Of Swastikas and Mustaches – Germany Alters Video Game Censorship

Wolfenstein II Sparked a New Discussion Around German Video Game Censorship

Since 1992, Germany has faced a great debate regarding symbols that represent a certain part of history. It started with the release of the first Wolfenstein, a game that influenced every generation of shooters and historical games thereafter. The release of Wolfenstein II: The New Colossus prompted another debate as Germany and Game, the organization that represents the German games industry, reevaluated the law’s outlook on Nazi symbols in the medium.

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“It’s not just swastikas,” says Felix Falk, managing director of Game. “It’s a number of symbols and contents from that Nazi era, which are used in films or books – like Schindler’s List, or other stories like The Diary of Anne Frank – but the same symbols would not be allowed in games.

“It’s more than just symbols. Nazi flags, the Hitler salute or the depiction of Hitler wasn’t allowed… This was quite a big debate in the newspapers and magazines when Wolfenstein II: The New Colossus came out, and they changed the whole story around.”

Apparently, German law is not afraid to include Nazi symbolism in other mediums like film. The problem the games industry has faced, up until recently, is that lawmakers haven’t taken it seriously. In an interview with Gamesindustry.biz, Falk revealed that that has changed.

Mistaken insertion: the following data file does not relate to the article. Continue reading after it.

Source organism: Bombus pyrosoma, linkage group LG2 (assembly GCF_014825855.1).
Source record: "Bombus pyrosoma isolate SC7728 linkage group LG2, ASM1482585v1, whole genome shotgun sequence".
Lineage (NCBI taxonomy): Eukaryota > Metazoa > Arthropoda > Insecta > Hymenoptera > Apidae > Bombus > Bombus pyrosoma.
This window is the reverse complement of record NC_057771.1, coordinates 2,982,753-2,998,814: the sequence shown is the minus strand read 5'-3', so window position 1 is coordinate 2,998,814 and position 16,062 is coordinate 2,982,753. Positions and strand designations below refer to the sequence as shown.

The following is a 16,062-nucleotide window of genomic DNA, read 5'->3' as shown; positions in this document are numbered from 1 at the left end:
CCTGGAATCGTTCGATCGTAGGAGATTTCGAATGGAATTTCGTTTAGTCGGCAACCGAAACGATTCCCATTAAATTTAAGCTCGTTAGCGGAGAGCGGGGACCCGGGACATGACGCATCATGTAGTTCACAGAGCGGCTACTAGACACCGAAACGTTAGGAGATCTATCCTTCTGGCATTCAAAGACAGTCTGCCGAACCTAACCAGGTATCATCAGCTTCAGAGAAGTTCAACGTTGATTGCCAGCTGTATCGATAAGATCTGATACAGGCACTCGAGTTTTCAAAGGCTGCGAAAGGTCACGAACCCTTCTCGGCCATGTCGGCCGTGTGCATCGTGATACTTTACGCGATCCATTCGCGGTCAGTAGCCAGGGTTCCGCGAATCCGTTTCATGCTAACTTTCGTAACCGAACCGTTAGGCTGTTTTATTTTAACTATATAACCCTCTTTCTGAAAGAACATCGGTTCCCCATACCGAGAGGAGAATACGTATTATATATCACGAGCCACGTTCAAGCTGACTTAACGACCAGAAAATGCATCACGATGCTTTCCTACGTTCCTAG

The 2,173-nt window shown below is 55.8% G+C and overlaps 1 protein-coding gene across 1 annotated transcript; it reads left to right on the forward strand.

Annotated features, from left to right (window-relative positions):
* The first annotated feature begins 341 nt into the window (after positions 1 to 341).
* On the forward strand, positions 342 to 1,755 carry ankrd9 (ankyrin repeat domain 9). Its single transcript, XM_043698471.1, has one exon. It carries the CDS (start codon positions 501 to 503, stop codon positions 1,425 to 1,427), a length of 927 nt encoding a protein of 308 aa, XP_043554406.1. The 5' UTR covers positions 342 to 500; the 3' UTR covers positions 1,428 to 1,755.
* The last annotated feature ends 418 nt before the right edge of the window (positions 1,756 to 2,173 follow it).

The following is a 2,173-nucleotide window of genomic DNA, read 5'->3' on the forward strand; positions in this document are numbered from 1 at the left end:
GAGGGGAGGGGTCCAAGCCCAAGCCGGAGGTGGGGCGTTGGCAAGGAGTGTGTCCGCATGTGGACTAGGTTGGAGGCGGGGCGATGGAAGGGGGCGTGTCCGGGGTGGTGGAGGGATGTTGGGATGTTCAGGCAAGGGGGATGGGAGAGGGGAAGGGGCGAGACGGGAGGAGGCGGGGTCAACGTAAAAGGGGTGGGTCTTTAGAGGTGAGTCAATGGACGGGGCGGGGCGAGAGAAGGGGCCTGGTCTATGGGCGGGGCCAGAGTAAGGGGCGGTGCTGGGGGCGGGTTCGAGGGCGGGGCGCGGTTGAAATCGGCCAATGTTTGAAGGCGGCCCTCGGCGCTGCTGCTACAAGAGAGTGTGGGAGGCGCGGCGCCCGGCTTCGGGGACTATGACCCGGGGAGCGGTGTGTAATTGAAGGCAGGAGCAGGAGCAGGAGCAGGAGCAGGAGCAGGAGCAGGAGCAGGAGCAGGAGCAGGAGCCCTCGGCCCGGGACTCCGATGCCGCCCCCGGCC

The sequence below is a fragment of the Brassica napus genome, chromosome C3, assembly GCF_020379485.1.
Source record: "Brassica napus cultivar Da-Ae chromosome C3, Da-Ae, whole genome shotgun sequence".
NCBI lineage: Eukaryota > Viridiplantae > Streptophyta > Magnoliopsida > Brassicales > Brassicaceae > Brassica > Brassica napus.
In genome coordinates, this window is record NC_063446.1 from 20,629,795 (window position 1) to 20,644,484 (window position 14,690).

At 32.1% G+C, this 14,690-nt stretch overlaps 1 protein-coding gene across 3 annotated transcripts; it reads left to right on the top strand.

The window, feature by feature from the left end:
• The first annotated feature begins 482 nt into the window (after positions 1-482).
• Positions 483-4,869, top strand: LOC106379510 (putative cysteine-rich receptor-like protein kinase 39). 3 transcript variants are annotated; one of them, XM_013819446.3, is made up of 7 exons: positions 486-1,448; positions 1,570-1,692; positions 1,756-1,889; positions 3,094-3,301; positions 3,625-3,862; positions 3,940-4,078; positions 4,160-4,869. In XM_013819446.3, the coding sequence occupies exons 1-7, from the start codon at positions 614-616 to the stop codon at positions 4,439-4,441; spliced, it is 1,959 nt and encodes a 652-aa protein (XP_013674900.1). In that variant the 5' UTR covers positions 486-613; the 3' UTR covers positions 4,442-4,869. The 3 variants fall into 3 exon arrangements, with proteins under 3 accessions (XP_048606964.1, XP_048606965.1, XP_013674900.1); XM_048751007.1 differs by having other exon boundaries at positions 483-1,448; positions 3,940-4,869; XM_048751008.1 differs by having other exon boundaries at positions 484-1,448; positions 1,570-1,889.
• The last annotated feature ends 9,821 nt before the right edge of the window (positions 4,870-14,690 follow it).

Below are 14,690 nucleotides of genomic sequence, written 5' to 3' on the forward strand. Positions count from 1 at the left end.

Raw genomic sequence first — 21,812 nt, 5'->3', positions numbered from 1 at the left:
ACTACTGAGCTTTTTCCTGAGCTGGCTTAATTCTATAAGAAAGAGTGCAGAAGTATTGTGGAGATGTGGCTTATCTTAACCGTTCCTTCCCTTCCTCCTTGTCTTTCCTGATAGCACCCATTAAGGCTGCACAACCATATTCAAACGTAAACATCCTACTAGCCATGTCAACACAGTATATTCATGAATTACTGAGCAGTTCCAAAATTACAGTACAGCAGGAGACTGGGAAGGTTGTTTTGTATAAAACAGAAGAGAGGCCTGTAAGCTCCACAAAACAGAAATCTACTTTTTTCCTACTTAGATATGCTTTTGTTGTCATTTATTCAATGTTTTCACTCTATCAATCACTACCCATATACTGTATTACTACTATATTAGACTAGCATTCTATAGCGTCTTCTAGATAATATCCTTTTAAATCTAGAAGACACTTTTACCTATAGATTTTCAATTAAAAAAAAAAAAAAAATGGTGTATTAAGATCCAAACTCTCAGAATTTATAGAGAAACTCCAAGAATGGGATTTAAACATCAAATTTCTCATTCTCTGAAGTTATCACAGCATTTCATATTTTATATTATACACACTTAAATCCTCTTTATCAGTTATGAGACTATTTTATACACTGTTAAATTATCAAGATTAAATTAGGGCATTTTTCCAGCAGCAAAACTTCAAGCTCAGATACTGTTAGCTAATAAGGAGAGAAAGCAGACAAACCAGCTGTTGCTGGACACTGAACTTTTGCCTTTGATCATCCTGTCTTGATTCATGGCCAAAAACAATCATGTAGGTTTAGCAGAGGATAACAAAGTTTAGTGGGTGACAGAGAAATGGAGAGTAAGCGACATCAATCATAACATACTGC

“The reason was because of Wolfenstein 3D. There was a court decision in the 90s. That’s what the regulation has been referring to for years and years.

“And now it’s changing.”

According to Game, German authorities have vested new power in the German ESRB (USK). Games with symbols of “unconstitutional organisations” shall now receive an age rating reflective of sensitive material. As one might imagine, this is preferable to banning the symbols outright because it allows “social discourse” that Falk believes is important. However, the board will be reviewing games on a “case-by-case basis.” The new leeway in the law is not an invitation for more IPs with Nazi symbols. Simply put, video games shall merit the same consideration as film and other art forms. It’s a new step for Germany, one that will bring a little less censorship and promote another avenue of discussion. That said, the country does not want Swastikas flooding the market by any means.

For now, there is a small chance Wolfenstein II will be playable in its original form, paranoid producer Hitler and everything. Time will tell.

Special thanks to Censored Gaming for the video.

SOURCE: gi.biz